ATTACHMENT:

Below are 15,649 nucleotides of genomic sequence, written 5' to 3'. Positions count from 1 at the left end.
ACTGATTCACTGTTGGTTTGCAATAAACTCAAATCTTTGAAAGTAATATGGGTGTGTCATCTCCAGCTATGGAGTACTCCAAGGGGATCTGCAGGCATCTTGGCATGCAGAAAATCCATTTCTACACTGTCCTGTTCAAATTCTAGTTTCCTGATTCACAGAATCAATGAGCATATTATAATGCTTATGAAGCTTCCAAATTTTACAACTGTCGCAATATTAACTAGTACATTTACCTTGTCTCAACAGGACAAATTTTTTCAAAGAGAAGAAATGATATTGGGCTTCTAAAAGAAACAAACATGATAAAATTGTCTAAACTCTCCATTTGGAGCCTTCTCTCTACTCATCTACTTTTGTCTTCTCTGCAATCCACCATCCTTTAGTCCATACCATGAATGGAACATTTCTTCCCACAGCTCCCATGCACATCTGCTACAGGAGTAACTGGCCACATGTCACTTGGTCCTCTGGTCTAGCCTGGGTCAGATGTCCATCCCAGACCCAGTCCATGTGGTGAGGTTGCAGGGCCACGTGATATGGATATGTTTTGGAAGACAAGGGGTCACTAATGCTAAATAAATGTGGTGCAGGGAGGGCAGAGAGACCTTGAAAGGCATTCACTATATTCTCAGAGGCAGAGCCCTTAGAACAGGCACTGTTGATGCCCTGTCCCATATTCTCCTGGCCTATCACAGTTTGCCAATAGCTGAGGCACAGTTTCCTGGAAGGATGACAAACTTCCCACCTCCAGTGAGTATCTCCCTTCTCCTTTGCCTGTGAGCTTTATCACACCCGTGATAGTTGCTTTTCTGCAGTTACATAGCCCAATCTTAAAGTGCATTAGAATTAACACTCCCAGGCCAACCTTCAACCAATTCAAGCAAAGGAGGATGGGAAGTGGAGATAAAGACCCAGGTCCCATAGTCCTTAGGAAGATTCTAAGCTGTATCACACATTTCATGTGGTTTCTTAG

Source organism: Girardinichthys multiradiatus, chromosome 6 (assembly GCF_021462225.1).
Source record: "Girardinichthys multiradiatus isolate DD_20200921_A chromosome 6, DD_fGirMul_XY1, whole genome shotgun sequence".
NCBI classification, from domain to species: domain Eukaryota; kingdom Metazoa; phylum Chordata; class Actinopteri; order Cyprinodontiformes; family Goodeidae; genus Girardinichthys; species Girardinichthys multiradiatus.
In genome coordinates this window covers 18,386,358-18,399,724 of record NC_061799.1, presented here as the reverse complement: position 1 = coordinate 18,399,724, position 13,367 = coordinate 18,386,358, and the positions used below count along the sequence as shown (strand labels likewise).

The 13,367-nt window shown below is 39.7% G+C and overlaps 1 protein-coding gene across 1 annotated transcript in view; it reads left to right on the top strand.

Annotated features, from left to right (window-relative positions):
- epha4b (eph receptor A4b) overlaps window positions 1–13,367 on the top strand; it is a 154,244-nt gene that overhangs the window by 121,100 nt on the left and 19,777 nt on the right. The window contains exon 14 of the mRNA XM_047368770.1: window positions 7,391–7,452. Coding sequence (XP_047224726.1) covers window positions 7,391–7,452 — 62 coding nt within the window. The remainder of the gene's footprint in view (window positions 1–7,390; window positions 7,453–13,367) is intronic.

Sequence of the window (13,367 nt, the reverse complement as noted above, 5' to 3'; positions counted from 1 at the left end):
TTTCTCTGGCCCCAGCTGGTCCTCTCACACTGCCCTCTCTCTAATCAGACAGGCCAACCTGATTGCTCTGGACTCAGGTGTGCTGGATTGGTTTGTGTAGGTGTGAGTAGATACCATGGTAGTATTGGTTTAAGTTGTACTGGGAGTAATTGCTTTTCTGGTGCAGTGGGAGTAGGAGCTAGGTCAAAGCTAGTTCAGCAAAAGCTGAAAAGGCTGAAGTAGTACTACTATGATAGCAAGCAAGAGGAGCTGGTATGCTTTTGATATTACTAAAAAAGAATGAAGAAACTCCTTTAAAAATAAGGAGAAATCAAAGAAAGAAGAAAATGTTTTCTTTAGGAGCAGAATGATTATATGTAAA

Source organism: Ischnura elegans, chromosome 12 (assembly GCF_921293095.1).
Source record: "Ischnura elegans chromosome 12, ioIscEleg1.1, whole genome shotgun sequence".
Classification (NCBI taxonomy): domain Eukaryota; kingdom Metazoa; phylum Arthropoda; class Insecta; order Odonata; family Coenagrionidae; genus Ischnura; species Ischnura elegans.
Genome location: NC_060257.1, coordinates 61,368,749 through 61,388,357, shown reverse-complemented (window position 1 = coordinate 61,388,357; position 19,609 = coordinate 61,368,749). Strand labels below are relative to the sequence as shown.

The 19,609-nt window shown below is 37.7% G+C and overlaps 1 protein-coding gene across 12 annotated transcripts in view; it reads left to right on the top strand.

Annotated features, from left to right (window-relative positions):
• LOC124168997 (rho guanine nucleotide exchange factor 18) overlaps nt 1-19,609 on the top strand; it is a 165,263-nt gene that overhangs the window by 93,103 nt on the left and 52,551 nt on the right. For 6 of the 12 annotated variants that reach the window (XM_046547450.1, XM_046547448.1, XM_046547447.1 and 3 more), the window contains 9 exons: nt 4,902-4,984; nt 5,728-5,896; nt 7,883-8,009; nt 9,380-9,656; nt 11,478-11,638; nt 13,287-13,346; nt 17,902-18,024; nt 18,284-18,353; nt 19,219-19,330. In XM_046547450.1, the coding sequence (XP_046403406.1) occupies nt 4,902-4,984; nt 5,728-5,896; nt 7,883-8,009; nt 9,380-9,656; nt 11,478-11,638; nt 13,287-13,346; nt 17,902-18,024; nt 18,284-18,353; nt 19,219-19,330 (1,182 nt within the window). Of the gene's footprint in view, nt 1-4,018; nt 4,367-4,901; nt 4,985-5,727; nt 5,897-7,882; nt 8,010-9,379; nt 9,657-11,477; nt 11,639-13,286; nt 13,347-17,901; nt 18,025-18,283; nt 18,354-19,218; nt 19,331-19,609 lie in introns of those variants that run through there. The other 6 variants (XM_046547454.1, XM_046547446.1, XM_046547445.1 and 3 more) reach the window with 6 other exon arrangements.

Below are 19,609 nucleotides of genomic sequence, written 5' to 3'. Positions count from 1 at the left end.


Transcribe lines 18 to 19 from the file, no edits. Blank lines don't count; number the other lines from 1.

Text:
• LOC124168997 (rho guanine nucleotide exchange factor 18) overlaps nt 1-19,609 on the top strand; it is a 165,263-nt gene that overhangs the window by 93,103 nt on the left and 52,551 nt on the right. For 6 of the 12 annotated variants that reach the window (XM_046547450.1, XM_046547448.1, XM_046547447.1 and 3 more), the window contains 9 exons: nt 4,902-4,984; nt 5,728-5,896; nt 7,883-8,009; nt 9,380-9,656; nt 11,478-11,638; nt 13,287-13,346; nt 17,902-18,024; nt 18,284-18,353; nt 19,219-19,330. In XM_046547450.1, the coding sequence (XP_046403406.1) occupies nt 4,902-4,984; nt 5,728-5,896; nt 7,883-8,009; nt 9,380-9,656; nt 11,478-11,638; nt 13,287-13,346; nt 17,902-18,024; nt 18,284-18,353; nt 19,219-19,330 (1,182 nt within the window). Of the gene's footprint in view, nt 1-4,018; nt 4,367-4,901; nt 4,985-5,727; nt 5,897-7,882; nt 8,010-9,379; nt 9,657-11,477; nt 11,639-13,286; nt 13,347-17,901; nt 18,025-18,283; nt 18,354-19,218; nt 19,331-19,609 lie in introns of those variants that run through there. The other 6 variants (XM_046547454.1, XM_046547446.1, XM_046547445.1 and 3 more) reach the window with 6 other exon arrangements.

Below are 19,609 nucleotides of genomic sequence, written 5' to 3'. Positions count from 1 at the left end.